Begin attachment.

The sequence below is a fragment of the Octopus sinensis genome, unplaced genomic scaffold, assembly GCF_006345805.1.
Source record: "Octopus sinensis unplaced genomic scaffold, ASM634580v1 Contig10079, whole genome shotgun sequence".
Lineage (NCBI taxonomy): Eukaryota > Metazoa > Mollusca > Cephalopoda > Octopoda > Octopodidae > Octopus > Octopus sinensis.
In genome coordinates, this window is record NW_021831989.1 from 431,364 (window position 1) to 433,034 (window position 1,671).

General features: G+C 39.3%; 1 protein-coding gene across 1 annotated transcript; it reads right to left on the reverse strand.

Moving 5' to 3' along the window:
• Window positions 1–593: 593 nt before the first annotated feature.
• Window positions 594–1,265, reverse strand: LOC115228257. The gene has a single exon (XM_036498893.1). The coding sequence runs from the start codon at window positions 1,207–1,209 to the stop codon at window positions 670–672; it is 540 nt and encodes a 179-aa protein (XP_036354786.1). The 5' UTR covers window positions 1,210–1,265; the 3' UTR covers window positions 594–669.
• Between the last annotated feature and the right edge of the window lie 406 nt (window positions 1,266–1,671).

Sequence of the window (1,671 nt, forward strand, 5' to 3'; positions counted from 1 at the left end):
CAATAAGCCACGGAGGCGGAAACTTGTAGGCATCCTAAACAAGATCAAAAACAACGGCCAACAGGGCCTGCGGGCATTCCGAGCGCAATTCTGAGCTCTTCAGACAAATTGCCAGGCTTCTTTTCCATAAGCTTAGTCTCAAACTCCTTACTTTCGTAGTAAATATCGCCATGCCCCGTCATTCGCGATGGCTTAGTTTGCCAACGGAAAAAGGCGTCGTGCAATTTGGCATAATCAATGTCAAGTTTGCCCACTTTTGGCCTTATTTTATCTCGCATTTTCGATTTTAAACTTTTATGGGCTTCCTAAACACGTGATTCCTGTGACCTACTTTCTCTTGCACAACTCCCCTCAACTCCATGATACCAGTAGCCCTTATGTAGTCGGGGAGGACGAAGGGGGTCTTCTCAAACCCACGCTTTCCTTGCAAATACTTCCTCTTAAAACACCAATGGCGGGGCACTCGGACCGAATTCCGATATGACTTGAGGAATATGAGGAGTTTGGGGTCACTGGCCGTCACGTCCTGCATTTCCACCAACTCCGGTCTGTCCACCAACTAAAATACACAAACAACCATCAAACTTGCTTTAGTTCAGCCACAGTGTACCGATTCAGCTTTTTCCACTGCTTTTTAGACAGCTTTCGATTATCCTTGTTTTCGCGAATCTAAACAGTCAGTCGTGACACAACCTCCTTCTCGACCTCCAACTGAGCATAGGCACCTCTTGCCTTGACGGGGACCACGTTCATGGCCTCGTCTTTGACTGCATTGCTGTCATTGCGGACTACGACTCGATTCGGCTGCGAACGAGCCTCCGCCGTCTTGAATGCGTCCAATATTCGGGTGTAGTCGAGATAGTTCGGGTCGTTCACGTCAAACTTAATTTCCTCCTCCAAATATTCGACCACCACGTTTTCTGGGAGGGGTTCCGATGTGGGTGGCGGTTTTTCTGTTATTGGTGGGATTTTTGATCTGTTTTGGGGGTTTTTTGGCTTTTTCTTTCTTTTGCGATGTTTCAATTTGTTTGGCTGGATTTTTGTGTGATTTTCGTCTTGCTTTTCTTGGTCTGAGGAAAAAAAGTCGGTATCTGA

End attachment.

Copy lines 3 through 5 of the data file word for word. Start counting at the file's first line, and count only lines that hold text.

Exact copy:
Lineage (NCBI taxonomy): Eukaryota > Metazoa > Mollusca > Cephalopoda > Octopoda > Octopodidae > Octopus > Octopus sinensis.
In genome coordinates, this window is record NW_021831989.1 from 431,364 (window position 1) to 433,034 (window position 1,671).

General features: G+C 39.3%; 1 protein-coding gene across 1 annotated transcript; it reads right to left on the reverse strand.